The Holyoke Building was already under construction when the fire of 1889 began. Its deep excavation helped stop the fire from proceeding northward, and it was one of the first buildings to open after the fire. When it was completed, it was one of the city's largest buildings. The red brick and rough sandstone facade are typical of Seattle's Romanesque buildings, but the cast-iron columns on the storefronts are relatively unusual in Seattle.
The building is named for Richard Holyoke, who founded the National Bank of Commerce in 1889; the bank later became Rainier National Bank and is now part of the Bank of America. During the 1920s this was a gathering place for artists and musicians, including Nellie Cornish who soon established her own school of the arts that still thrives today.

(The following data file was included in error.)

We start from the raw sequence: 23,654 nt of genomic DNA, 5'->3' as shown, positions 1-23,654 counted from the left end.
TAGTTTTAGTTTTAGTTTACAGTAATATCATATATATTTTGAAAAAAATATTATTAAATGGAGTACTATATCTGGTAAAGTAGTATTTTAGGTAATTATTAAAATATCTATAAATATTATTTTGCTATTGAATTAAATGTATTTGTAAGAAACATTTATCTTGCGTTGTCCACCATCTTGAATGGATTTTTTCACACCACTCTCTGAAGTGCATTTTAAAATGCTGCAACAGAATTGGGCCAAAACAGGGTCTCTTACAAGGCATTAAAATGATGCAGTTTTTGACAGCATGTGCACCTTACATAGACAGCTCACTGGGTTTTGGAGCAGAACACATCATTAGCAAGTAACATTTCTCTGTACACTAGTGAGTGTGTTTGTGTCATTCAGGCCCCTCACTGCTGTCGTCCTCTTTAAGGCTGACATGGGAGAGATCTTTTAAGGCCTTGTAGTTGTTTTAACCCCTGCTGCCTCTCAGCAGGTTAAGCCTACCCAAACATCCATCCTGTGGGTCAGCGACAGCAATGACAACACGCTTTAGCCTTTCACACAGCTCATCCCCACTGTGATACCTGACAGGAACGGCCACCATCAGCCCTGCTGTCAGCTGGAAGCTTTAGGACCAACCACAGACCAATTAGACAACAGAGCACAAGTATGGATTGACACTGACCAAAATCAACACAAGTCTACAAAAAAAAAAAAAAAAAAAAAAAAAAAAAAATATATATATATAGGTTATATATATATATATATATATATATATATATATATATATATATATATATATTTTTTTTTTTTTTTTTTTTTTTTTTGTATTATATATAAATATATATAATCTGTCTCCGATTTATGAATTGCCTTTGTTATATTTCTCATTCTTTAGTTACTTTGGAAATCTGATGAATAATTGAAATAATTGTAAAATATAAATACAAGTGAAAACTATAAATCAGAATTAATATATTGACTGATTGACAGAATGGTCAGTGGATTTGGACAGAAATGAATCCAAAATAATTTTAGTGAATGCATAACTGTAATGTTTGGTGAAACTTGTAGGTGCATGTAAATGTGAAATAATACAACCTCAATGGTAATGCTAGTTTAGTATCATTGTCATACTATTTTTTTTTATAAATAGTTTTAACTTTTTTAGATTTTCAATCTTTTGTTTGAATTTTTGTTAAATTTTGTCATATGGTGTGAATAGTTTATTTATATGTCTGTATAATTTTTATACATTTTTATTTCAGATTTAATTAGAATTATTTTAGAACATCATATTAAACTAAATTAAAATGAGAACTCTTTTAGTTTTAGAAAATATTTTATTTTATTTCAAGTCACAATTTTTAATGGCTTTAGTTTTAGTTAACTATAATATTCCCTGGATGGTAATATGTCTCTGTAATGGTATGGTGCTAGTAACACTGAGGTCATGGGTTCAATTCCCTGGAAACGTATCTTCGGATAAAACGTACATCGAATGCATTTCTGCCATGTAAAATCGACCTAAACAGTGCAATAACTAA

First Avenue and Spring Street (923kb mp3)
Find this building on our walking tour map. (680kb pdf)
This site is dedicated to the history of Seattle's downtown and waterfront, especially the State Route 99 / Alaskan Way Viaduct corridor. It was developed by the Washington State Department of Transportation and the Federal Highway Administration as an educational resource and as part of a Memorandum of Agreement for Section 106 of the National Historic Preservation Act (pdf 1mb).
Copyright 2011 Washington State Department of Transportation